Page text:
Unbeaten Yefremova repeats as U17 world champ; Japan steals WW title

By Vinay Siwach

ROME, Italy (July 29) -- Mariia YEFREMOVA (UKR) came into the U17 World Championships in Rome as an unbeaten wrestler internationally. The young star has already notched up two U15 and U17 European titles, and one U17 world title. On Friday, she became a two-time U17 world champion and remained undefeated over six tournaments internationally.

When she made her way to the 53kg final against Sakura ONISHI (JPN), it seemed that her record was in danger. But the returning world champion proved too clutch for Onishi and won the 53kg gold 3-1.

Incidentally, Onishi has only lost thrice in her entire career, the latest being to Akari FUJINAMI (JPN) at the Inter-High School Championships. She has now suffered her fourth loss as Yefremova used a near-perfect defensive strategy to beat Onishi.

Mariia YEFREMOVA (UKR)Mariia YEFREMOVA (UKR) extended her unbeaten record to 24 bouts over six tournaments. (Photo: UWW / Kadir Caliskan)

It was the passivity points that made Onishi lose her cool against Yefremova who let Onishi take the 1-0 lead after being called passive in the first period.

But in the second period, Onishi was called passive and Yefremova took the 1-1 criteria lead. Now, Onishi tried hard to get the all-important stepout and almost did it but Yefremova lifted her leg from one-on-two and scored exposure on Onishi with 10 seconds left.

The unbeaten run which now extends to 24 bouts, including the U17 Worlds in Rome, over three years saw Yefremova give up only 11 points while scoring 229 points.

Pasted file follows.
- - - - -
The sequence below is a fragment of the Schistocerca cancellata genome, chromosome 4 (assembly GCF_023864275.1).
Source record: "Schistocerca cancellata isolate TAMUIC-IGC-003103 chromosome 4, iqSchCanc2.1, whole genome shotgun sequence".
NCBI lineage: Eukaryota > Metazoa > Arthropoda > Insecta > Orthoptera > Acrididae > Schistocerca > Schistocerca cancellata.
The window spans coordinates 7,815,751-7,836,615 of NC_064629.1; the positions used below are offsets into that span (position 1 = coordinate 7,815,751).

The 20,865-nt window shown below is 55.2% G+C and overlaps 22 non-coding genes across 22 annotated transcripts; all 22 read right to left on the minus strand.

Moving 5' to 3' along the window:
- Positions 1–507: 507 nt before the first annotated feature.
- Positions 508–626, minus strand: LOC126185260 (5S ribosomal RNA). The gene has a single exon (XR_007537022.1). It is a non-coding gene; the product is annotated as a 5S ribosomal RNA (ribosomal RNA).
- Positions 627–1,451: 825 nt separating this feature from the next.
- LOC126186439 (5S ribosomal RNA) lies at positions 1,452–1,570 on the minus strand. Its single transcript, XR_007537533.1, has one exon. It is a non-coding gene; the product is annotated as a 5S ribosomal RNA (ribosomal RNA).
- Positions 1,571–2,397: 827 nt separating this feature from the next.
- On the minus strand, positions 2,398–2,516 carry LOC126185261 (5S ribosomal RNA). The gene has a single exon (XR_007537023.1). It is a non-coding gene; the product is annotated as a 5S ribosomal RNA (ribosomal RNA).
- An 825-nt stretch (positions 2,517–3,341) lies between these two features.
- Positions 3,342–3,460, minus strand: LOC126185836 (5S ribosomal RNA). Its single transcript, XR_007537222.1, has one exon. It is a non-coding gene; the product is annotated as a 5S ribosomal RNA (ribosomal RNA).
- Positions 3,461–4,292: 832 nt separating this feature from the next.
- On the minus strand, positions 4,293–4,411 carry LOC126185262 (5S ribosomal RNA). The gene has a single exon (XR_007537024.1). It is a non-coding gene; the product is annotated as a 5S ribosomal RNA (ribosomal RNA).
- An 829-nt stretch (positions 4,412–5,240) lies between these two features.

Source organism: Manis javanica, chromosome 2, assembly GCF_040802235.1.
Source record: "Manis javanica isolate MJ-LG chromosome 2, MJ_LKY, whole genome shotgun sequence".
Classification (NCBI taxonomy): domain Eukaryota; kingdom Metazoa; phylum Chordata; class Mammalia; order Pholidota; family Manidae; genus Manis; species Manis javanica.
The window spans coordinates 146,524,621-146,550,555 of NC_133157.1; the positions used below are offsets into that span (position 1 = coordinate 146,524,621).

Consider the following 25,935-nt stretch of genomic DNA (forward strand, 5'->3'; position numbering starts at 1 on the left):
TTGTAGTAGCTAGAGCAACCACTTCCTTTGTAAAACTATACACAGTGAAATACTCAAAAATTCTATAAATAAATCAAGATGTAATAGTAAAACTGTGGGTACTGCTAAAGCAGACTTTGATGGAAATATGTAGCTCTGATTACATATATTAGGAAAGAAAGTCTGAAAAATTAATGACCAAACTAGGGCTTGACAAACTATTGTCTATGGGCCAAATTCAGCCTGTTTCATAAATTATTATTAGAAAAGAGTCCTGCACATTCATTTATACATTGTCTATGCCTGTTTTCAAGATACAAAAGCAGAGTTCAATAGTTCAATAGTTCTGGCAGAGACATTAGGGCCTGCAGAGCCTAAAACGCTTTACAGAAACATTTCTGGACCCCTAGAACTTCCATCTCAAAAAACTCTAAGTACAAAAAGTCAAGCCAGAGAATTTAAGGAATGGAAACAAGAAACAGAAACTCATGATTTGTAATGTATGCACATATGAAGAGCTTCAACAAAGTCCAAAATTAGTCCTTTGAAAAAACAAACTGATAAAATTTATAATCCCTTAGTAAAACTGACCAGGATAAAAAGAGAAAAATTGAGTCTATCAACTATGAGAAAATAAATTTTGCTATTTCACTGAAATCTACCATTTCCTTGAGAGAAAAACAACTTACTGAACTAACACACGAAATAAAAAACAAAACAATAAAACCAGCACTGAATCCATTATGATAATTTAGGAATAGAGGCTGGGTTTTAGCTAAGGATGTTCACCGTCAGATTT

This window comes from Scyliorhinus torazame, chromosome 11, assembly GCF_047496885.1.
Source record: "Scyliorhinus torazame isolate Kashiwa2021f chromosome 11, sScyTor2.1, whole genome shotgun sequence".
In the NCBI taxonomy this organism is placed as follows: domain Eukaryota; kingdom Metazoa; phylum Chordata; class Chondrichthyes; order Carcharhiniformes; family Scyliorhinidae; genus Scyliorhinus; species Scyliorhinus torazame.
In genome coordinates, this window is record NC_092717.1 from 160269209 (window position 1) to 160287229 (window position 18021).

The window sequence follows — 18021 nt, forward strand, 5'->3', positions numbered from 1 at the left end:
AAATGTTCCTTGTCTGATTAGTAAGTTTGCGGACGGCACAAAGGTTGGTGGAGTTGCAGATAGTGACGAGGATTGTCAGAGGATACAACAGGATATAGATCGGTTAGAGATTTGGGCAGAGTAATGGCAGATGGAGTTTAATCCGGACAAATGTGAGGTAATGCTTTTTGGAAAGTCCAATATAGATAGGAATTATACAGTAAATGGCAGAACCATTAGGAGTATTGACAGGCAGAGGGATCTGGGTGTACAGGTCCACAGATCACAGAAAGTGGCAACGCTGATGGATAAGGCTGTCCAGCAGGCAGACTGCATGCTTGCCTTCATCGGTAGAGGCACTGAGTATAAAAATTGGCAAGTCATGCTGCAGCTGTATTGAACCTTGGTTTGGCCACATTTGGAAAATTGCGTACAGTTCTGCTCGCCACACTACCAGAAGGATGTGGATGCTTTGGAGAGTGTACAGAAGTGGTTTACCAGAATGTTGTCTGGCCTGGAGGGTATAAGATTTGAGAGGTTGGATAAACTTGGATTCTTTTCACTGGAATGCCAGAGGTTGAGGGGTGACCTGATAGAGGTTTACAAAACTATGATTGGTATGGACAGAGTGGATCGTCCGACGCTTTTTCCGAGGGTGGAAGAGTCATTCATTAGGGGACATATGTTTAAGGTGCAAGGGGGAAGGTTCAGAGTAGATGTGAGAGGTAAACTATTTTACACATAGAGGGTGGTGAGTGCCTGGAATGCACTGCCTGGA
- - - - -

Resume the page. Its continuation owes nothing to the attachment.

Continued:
While the 53kg weight class internationally is one of most stacked led by world champion Fujinami, it will be interesting to see how Yefremova fairs when she makes her international debut.

Her gold also propelled Ukraine to the third spot in the team ranking with 112 points, overtaking the USA, the defending champions, which finished fourth with 107 points. 

Japan had missed the U17 World Championships in 2021 due to the COVID-19 outbreak and it only won two titles in Rome but it still managed to win the team title with 180 points, 31 more than India which finished second for a second consecutive year.

MUSKAN (IND)MUSKAN (IND) defeated Mona EZAKA (JPN) to win the 40kg gold medal. (Photo: UWW / Kadir Caliskan)

India wins 3 golds

Out of the remaining four golds, India won three taking its overall count to five as MUSKAN (IND), SAVITA (IND) and HARSHITA (IND) won the 40kg, 61kg and 69kg gold medals on Friday.

In a rematch of the U17 Asian finals from Bishkek, Muskan wrestled Mona EZAKA (JPN) in the gold medal bout. While Ezaka was able to stretch the bout more than she did in Bishkek, the result, unfortunately, was the same.

Muskan took a 4-0 lead with two counters and then added a go behind to make it 6-0. Ezaka tried grabbing Muskan's legs but the Indian had a solid defense and ultimately found the fall with 1:11 remaining on the clock.

SAVITA (IND)SAVITA (IND) celebrates after winning the 61kg gold medal in Rome. (Photo: UWW / Kadir Caliskan)

Savita was as quick as Muskan, beating Valerie HAMILTON (USA), 12-0, in the final. A cradle to start the bout, Savita went for the pin like in her semifinal against Suzu SASAKI (JPN).